Muhammad Nabill bin Mohd Fuad v Public Prosecutor

JudgeSundaresh Menon CJ
Judgment Date31 March 2020
Neutral Citation[2020] SGCA 25
Citation[2020] SGCA 25
Defendant CounselKow Keng Siong, Lau Wing Yum, Sarah Ong, Chan Yi Cheng, Desmond Chong and Wu Yu Jie (Attorney-General's Chambers)
Published date03 April 2020
Hearing Date19 August 2019,23 December 2019
Plaintiff CounselAndre Darius Jumabhoy and Priscilla Chia Wen Qi (Peter Low & Choo LLC)
Date31 March 2020
CourtCourt of Appeal (Singapore)
Docket NumberCriminal Appeal No 40 of 2018
Subject MatterAdministrative Law,Natural justice,Disclosure,Misuse of Drugs Act,Statutory offences,Criminal Law,Criminal Procedure and Sentencing
Sundaresh Menon CJ (delivering the judgment of the court): Introduction

The appellant, Muhammad Nabill bin Mohd Fuad (“the Appellant”), claimed trial to two capital charges of trafficking in a controlled drug under s 5(1)(a) read with s 5(2), and punishable under s 33(1) of the Misuse of Drugs Act (Cap 185, 2008 Rev Ed) (“MDA”). The first charge was for having in his possession for the purpose of trafficking 64 packets containing 1,827.21g of granular/powdery substance, which was analysed and found to contain not less than 63.41g of diamorphine (“the diamorphine”). The second charge was for having in his possession for the purpose of trafficking nine blocks containing not less than 2,251.90g of vegetable matter, which was analysed and found to be cannabis (“the cannabis”).

At the trial, the Appellant disputed all the elements for both charges. The High Court judge (“the Judge”) convicted the Appellant of both charges. She also found that the Appellant was not a courier, and in any case, the Public Prosecutor had not issued a Certificate of Substantive Assistance. Accordingly, she imposed the mandatory death sentence on the Appellant: see Public Prosecutor v Muhammad Nabill bin Mohd Fuad [2018] SGHC 268 (“GD”) at [2].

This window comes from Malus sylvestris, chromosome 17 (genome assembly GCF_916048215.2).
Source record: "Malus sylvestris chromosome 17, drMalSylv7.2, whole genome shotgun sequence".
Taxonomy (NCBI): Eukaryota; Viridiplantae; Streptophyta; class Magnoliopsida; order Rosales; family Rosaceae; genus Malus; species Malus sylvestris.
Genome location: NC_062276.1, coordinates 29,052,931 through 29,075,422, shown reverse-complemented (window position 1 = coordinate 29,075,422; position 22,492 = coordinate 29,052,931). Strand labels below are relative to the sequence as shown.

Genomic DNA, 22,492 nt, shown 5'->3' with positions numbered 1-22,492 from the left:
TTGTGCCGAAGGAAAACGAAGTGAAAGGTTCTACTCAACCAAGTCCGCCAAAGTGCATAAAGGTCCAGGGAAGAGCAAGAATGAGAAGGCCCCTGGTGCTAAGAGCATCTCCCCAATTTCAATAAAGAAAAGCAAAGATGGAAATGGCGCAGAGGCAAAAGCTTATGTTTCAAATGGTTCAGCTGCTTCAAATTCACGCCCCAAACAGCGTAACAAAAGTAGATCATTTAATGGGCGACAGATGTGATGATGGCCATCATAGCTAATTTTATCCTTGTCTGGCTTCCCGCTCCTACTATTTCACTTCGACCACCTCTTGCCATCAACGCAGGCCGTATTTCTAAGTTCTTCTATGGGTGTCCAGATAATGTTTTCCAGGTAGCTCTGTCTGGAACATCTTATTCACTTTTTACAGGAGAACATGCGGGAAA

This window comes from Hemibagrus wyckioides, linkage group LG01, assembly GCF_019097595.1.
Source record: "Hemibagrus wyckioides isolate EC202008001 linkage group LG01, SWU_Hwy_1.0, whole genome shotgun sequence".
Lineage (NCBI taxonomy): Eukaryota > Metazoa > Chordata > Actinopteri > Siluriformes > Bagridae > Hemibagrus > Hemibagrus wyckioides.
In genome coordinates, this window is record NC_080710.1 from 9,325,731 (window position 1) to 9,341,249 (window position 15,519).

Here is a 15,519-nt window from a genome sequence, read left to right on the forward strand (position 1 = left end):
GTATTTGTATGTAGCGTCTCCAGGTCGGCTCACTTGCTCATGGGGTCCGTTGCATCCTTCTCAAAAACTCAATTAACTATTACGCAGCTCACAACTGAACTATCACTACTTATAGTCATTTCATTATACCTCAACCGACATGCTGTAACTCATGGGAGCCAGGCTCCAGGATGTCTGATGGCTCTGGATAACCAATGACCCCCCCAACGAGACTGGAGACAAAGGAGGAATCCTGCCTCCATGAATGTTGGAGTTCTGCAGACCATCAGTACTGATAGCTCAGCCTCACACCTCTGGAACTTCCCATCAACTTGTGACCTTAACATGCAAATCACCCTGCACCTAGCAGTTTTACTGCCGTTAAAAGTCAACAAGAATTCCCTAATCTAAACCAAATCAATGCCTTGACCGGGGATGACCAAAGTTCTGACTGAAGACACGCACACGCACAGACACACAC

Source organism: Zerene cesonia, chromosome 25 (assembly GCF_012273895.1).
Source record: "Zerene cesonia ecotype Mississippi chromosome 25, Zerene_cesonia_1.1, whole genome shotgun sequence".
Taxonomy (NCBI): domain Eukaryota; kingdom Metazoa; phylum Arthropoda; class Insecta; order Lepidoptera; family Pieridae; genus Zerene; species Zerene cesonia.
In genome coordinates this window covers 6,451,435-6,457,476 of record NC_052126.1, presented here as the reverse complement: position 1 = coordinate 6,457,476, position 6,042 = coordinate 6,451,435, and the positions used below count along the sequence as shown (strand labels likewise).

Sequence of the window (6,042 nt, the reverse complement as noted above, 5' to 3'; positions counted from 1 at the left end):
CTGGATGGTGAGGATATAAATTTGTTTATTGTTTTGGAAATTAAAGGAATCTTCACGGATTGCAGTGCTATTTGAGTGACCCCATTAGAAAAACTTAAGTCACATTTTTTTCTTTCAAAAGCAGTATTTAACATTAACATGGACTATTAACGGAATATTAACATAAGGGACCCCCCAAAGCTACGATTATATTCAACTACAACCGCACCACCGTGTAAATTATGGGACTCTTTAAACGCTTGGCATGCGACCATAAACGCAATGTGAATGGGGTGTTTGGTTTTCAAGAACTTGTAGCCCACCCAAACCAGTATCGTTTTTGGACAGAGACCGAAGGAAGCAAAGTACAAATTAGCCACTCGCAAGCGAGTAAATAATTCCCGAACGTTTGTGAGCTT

The Appellant has appealed against his conviction as well as his sentence. On appeal, the Appellant does not dispute that he had possession of the diamorphine and that he knew what it was. The sole issue in relation to the first charge is whether the Appellant possessed the diamorphine for the purpose of trafficking. As for the second charge, the Appellant accepts that he was in possession of the cannabis, but contends that he did not have the requisite knowledge of the nature of the drugs; nor did he possess the cannabis for the purpose of trafficking.

In the present case, an issue which is of central importance is the Prosecution’s duty in relation to witnesses who can be expected to confirm or, conversely, contradict an accused person’s defence in material respects (“material witnesses”). Given the Prosecution’s overarching duty of fairness, we were troubled that statements recorded from four such witnesses were not disclosed to the Defence in the present case; neither were these witnesses called by the Prosecution to rebut the Appellant’s defence if, indeed, their accounts of the events supported the Prosecution’s case. At the end of the hearing of this appeal, we therefore directed the parties to tender further submissions on what, if anything, was the Prosecution’s duty in these circumstances.